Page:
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Aerobic power and lean mass are indicators of competitive sprint performance among elite female cross-country skiers

Authors Carlsson T, Tonkonogi M, Carlsson M

Received 7 July 2016

Accepted for publication 12 October 2016

Published 8 November 2016 Volume 2016:7 Pages 153—160


Checked for plagiarism Yes

Review by Single anonymous peer review

Peer reviewer comments 3

Editor who approved publication: Prof. Dr. Andreas Imhoff

Tomas Carlsson, Michail Tonkonogi, Magnus Carlsson

School of Education, Health and Social Studies, Dalarna University, Falun, Sweden

Abstract: The purpose of this study was to establish the optimal allometric models to predict International Ski Federation’s ski-ranking points for sprint competitions (FISsprint) among elite female cross-country skiers based on maximal oxygen uptake (V̇O2max) and lean mass (LM). Ten elite female cross-country skiers (age: 24.5±2.8 years [mean ± SD]) completed a treadmill roller-skiing test to determine V̇O2max (ie, aerobic power) using the diagonal stride technique, whereas LM (ie, a surrogate indicator of anaerobic capacity) was determined by dual-emission X-ray anthropometry. The subjects’ FISsprint were used as competitive performance measures. Power function modeling was used to predict the skiers’ FISsprint based on V̇O2max, LM, and body mass. The subjects’ test and performance data were as follows: V̇O2max, 4.0±0.3 L min-1; LM, 48.9±4.4 kg; body mass, 64.0±5.2 kg; and FISsprint, 116.4±59.6 points. The following power function models were established for the prediction of FISsprint: 3.91×105 VO -6.00 2max and 6.95×1010 ∙ LM-5.25; these models explained 66% (P=0.0043) and 52% (P=0.019), respectively, of the variance in the FISsprint. Body mass failed to contribute to both models; hence, the models are based on V̇O2max and LM expressed absolutely. The results demonstrate that the physiological variables that reflect aerobic power and anaerobic capacity are important indicators of competitive sprint performance among elite female skiers. To accurately indicate performance capability among elite female skiers, the presented power function models should be used. Skiers whose V̇O2max differs by 1% will differ in their FISsprint by 5.8%, whereas the corresponding 1% difference in LM is related to an FISsprint difference of 5.1%, where both differences are in favor of the skier with higher V̇O2max or LM. It is recommended that coaches use the absolute expression of these variables to monitor skiers’ performance-related training adaptations linked to changes in aerobic power and anaerobic capacity.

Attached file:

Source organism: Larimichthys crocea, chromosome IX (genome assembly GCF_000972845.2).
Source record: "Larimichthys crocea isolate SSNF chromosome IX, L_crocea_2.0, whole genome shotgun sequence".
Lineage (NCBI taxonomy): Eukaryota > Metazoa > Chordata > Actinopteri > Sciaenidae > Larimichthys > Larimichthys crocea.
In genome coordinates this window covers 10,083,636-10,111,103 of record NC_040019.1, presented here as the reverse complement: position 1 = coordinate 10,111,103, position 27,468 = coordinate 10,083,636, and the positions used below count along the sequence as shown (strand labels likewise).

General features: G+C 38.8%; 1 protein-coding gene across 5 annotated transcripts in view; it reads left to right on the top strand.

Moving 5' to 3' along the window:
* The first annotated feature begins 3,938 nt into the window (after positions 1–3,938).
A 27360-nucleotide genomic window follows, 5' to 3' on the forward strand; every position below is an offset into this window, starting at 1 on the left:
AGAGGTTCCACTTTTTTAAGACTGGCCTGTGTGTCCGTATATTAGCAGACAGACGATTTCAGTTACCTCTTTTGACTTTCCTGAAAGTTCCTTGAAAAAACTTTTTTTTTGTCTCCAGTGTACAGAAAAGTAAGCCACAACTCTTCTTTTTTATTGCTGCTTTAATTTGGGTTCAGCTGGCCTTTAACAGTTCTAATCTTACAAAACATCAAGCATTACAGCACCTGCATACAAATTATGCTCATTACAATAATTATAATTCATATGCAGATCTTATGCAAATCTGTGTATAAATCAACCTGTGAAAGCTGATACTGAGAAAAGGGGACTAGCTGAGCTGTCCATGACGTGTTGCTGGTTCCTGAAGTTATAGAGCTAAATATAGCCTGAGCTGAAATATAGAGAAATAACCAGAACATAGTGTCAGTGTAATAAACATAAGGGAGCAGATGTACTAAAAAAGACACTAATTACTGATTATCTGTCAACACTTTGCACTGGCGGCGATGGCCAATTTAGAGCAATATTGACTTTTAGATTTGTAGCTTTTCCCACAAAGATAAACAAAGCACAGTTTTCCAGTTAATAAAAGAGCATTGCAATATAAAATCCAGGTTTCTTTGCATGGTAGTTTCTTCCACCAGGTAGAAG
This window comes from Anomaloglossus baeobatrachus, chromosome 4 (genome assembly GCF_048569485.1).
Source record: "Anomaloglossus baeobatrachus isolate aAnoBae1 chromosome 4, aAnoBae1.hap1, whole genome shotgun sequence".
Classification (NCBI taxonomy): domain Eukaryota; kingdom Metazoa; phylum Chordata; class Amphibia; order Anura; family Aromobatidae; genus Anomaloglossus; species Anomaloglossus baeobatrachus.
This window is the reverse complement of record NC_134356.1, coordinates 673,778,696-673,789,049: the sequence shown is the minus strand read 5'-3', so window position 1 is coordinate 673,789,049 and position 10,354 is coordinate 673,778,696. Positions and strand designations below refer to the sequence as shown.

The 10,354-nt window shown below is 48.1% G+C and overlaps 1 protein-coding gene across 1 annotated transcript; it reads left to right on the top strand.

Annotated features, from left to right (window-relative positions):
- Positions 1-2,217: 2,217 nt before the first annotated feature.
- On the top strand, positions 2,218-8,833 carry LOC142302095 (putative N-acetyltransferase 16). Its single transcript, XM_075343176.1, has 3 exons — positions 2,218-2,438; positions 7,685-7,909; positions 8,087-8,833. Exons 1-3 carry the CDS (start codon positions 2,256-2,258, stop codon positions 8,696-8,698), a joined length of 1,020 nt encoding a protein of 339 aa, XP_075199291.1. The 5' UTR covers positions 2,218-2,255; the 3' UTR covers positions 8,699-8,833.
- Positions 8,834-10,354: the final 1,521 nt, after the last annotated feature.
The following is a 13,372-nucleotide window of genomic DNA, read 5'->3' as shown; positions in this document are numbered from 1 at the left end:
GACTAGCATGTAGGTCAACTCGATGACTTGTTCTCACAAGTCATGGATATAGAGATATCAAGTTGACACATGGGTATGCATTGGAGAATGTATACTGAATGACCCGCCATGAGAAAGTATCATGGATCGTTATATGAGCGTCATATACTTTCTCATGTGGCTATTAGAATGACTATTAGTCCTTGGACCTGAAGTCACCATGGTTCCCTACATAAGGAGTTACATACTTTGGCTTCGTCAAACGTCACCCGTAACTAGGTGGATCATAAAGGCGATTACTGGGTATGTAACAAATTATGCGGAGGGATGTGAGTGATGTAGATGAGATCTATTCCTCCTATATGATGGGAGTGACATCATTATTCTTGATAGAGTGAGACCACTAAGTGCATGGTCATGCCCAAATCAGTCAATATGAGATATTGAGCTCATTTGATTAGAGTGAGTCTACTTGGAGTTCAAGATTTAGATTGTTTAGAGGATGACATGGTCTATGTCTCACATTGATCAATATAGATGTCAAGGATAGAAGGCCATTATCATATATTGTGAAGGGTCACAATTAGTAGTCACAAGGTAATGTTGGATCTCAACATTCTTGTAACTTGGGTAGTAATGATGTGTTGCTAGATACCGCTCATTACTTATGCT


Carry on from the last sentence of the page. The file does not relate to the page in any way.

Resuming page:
Keywords: V̇O2max, anaerobic capacity, cross-country skiing, allometric scaling

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